This is the second in the young adult Divergent series. It is another fast-paced, exciting ride. Our hero Tris has got a little older now, much angrier and quite a bit ruder to other people (despite her upbringing to be polite to people).
There were few plot holes and annoying bits and bobs that I managed to overlook in the first that are starting to get on my nerves a bit now. I am not sure how far in the future this is supposed to be, but I wonder how much humans’ brains could have evolved in the time it takes for a city to just get a bit shabby (it is set in a ruined futuristic Chicago). What I cannot quite get my head around is the idea that most of the people fit in to just one of five clear categories of personality, and that becomes their factions. The “Divergent” are the special people, with an aptitude for three different personality traits. I just do not get this. Humans are complex creatures and the vast majority of us might be a bit brave, a bit selfless and a bit bright, just as our hero Tris is.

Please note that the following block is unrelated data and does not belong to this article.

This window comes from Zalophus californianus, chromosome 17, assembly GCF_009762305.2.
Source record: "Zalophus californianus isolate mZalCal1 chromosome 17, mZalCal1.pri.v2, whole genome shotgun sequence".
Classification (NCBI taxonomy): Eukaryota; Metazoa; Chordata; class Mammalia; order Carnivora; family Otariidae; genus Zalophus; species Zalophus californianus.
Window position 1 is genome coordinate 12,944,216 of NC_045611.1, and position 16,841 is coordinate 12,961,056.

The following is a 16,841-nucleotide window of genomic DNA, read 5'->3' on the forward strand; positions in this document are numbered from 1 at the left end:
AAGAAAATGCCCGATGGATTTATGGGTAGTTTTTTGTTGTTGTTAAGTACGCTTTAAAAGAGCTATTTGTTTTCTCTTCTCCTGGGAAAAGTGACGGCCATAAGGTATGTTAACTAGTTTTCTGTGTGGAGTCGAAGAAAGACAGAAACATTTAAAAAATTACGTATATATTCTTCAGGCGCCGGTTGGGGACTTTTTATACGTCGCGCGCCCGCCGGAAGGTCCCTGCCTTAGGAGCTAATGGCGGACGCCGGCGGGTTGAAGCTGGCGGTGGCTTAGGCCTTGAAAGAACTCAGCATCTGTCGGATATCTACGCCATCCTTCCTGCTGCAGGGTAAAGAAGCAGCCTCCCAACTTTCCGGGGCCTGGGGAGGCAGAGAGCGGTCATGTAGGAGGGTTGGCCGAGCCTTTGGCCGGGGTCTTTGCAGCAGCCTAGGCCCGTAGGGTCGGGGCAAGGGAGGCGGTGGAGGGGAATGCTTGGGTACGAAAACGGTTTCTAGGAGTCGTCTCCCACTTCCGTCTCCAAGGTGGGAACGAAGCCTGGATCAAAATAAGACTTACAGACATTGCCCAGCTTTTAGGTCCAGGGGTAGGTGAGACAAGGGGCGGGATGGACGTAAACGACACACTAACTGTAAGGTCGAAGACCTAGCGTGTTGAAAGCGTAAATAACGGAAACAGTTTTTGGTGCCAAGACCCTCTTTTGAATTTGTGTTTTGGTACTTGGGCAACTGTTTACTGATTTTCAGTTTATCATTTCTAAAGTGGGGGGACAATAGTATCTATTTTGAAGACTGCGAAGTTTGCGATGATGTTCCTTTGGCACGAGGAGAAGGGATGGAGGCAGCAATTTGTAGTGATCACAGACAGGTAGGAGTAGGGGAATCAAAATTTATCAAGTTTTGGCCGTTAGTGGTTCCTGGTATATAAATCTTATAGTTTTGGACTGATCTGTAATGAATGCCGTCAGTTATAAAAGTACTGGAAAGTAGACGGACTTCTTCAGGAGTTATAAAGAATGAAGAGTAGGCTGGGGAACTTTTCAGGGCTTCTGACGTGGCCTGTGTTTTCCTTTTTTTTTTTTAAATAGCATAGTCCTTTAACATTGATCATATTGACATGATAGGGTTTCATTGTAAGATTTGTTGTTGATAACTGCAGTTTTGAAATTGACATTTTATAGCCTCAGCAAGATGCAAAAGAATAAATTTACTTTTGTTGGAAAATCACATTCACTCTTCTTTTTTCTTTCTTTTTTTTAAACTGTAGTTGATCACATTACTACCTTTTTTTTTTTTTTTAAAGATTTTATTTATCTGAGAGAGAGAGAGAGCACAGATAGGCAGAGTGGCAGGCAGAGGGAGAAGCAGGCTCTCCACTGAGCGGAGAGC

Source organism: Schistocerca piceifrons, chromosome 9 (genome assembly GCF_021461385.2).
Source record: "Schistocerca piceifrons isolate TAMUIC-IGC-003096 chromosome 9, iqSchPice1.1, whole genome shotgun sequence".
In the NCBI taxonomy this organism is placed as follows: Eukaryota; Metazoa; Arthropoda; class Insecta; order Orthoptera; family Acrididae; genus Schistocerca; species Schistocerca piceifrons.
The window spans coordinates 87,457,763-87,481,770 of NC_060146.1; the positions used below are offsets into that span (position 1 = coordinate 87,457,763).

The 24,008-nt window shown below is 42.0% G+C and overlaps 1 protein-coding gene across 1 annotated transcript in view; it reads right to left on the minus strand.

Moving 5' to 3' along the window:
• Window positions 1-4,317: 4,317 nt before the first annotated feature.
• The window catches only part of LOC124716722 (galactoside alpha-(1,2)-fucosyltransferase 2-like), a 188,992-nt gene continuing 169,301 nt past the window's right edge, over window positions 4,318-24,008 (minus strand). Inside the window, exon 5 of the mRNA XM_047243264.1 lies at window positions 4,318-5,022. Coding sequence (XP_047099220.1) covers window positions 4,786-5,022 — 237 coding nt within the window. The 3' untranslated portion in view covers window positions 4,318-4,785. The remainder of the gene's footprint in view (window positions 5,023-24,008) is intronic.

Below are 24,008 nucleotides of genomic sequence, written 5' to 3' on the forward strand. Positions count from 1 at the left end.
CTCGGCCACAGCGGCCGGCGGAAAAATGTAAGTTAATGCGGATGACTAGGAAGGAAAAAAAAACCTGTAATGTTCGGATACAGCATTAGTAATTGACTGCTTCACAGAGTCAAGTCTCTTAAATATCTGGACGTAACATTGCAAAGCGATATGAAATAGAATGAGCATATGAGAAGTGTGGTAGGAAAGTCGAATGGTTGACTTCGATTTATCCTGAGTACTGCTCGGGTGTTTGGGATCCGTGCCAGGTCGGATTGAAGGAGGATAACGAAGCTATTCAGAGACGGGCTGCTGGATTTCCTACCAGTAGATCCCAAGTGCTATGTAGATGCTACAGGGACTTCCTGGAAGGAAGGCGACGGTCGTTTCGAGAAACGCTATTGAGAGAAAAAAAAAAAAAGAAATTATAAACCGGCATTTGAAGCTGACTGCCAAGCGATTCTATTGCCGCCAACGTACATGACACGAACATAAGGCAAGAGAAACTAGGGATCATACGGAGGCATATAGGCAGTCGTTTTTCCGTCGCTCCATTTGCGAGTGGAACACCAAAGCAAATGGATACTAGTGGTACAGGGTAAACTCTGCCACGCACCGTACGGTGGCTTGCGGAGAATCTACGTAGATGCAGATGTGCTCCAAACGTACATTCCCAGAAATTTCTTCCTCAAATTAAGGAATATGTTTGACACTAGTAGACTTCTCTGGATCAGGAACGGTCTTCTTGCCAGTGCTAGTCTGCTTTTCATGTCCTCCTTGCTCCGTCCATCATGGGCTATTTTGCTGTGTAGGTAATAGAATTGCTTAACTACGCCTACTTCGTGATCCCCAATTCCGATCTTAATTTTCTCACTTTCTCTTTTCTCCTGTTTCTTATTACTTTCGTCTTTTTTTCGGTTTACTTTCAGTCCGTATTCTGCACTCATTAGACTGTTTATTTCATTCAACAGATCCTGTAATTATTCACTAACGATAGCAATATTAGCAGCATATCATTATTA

There are things I really enjoy about this book, though. It absolutely aces the Bechdel Test, which is a wonderful thing in a young adult book. There are many women in positions of authority, both good guys and bad. And of course our protagonist is a sixteen year old girl with more guts that your average grown man or woman. Never mind that she is not a particularly believable character and that the romance she is having appears to be largely pointless to the storyline at this point.
This book answers a few questions from the first, but mostly sets us a lot of mysteries that will hopefully get solved in the last book. It does not have a very sophisticated storyline or message, but it’s exciting, so I would still recommend it.